A snail-inspired robot aims to fight microplastic water pollution

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A team of Cornell University researchers is creating a snail-inspired robot to help remove microplastics.
Joana Campos Joana Campos Weathered Portugal 4 minutes

Plastic pollution in the oceans poses a serious threat, with millions of tons settling in the seas every year, from large impurities to microplastics. The danger goes beyond marine life becoming entangled in larger plastics and ingesting microplastics, which harm species and affect the entire marine food chain.

While current efforts focus on removing visible plastic waste through initiatives such as ocean cleanup projects, these measures may not effectively address the widespread problem of microplastics.

Common methods of collecting larger debris such as nets or conveyor belts, they are not useful for collecting microplastics because these tiny particles require energy-intensive pumping mechanisms to extract them.

To tackle this challenge, scientists from Cornell University they were inspired by the Hawaiian apple snail. This innovative approach aims to develop a prototype robot capable of mimicking the flapping motion of a snail to displace a stream of water and capture microplastics.

Similarities between this robot and snails

The robot, modeled after the Hawaiian apple snail, mimics the movement of a snail’s leg to guide the flow of water and capture floating particles. Sunghwan Jungprofessor in the Department of Biological and Environmental Engineering Cornell University and one of the authors of the study explained that he was inspired by the way a snail collects food particles at the water-air interface to develop a device capable of collecting microplastics in the oceans or on the water surface.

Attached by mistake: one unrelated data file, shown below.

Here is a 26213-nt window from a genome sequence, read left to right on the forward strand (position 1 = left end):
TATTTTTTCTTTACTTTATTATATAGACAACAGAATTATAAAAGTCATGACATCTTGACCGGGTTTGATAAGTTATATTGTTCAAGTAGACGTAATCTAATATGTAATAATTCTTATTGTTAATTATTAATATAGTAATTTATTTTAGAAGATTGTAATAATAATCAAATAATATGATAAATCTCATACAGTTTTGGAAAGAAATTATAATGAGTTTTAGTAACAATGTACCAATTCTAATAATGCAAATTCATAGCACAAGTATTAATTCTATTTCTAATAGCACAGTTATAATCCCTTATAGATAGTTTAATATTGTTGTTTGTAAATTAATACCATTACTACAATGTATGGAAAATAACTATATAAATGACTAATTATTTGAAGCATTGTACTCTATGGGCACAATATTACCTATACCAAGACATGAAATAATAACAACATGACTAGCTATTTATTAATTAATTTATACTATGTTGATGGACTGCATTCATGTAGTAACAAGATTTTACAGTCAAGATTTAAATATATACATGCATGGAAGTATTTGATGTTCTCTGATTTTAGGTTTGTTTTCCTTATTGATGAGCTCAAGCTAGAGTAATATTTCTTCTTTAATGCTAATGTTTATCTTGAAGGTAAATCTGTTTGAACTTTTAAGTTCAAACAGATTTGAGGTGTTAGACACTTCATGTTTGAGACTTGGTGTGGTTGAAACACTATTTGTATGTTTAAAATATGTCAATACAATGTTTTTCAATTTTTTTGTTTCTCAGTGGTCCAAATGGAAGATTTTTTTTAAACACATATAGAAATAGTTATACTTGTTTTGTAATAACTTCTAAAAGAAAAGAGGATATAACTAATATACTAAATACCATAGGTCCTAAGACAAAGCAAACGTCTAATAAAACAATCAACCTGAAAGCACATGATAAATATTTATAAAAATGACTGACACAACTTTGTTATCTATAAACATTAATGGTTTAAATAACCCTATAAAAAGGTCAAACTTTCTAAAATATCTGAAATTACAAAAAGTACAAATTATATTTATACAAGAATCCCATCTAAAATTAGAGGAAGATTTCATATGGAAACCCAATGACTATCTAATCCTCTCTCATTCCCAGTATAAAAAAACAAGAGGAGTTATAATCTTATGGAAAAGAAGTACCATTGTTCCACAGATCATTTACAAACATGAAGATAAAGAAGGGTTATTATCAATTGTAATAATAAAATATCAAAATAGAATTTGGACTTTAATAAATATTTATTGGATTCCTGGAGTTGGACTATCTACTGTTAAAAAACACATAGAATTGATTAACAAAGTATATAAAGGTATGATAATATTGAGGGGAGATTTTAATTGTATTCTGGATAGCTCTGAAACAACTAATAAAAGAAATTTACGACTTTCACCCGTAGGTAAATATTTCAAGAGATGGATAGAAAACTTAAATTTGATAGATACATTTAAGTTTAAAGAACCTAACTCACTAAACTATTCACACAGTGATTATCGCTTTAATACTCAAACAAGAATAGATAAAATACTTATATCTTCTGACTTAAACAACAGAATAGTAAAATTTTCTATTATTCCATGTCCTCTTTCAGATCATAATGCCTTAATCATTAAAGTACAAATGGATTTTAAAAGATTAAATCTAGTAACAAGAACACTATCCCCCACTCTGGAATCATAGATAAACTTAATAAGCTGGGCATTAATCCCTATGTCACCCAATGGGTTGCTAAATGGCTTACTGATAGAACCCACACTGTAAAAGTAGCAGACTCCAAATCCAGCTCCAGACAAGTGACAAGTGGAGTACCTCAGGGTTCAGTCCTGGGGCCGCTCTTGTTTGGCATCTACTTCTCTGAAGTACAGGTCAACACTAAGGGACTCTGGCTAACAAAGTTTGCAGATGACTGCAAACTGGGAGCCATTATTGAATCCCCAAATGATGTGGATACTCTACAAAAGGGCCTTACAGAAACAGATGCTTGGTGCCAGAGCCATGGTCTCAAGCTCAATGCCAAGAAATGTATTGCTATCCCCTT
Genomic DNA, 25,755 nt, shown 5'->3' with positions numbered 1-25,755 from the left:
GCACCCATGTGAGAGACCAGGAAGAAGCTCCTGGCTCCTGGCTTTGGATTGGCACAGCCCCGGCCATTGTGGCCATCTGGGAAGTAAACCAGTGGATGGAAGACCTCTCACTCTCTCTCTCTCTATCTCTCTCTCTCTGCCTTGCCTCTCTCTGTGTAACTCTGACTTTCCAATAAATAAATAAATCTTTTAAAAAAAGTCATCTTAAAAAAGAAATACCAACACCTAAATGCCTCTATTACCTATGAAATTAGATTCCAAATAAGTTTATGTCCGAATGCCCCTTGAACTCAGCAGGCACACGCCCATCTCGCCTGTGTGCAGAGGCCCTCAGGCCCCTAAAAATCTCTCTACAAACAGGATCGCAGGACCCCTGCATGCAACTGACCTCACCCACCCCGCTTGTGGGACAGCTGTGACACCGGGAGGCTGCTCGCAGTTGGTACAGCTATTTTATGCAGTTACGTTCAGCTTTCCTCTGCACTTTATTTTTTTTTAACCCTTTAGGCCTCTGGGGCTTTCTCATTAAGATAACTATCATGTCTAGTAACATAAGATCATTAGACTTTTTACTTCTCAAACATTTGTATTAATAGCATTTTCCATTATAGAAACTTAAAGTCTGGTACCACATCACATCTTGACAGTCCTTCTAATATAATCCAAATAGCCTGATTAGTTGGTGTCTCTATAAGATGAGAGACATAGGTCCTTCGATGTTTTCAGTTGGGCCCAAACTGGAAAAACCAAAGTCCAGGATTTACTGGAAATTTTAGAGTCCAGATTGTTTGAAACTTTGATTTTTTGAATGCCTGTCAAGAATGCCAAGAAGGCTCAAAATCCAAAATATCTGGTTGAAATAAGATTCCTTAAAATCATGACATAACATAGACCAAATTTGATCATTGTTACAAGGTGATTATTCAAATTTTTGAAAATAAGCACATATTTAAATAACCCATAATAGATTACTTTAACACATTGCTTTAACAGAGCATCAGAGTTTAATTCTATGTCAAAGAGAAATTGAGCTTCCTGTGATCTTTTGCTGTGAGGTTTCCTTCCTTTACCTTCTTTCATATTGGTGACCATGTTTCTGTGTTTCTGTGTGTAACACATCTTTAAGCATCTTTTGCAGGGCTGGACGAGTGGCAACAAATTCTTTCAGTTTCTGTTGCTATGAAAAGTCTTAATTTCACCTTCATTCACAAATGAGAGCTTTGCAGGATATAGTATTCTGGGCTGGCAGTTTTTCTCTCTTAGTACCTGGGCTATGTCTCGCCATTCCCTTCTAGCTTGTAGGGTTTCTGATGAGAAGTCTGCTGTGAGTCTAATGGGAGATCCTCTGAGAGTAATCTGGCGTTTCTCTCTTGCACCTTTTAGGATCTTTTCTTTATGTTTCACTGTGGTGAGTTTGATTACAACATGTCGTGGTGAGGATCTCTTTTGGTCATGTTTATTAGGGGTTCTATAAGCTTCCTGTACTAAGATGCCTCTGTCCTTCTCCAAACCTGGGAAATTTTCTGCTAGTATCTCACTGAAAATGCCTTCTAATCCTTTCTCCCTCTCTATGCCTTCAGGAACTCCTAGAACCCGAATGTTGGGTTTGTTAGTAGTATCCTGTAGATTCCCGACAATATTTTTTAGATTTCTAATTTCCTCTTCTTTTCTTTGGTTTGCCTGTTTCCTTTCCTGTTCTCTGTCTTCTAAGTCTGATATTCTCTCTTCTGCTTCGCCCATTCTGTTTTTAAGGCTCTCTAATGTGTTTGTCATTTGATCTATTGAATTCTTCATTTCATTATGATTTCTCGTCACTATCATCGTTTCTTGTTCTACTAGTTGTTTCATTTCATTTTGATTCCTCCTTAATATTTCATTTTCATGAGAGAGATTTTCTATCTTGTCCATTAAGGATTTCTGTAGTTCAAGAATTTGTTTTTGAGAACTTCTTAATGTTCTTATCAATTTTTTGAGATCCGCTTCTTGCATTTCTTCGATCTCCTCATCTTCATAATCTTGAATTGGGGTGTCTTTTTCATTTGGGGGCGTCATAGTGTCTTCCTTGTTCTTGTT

The way the snail interacts with its environment was key to the creation and refinement of this robot.

A modified prototype, derived from an existing design, needed to be scaled for use in real environments. Using a 3D printer, researchers created a flexible carpet-like board that could undulate.

Below, the spiral structure rotates like a corkscrew, causing the carpet to undulate and create a wave in the water. Understanding the fluid flow was critical and required analysis to characterize the pumping behavior.

youtube video id=vyisNKCrLRQ

The fluid pumping system, inspired by snail technology, works openly in the air. The researchers found that a closed system with a closed pump and using a hose to suck up water and particles would require high energy consumption. In contrast, the open system inspired by the snail turned out to be much more efficient.

Despite its small size, the prototype runs on just 5 volts of electricity, demonstrating its ability to absorb water. A flotation device may be needed to balance the weight of the battery and motor to prevent the robot from sinking.

Link to news:
Pandey A, Chen Z, Yuk J, et al. Optimum pumping of the free surface with a wavy carpet. Nature Communications (2023).



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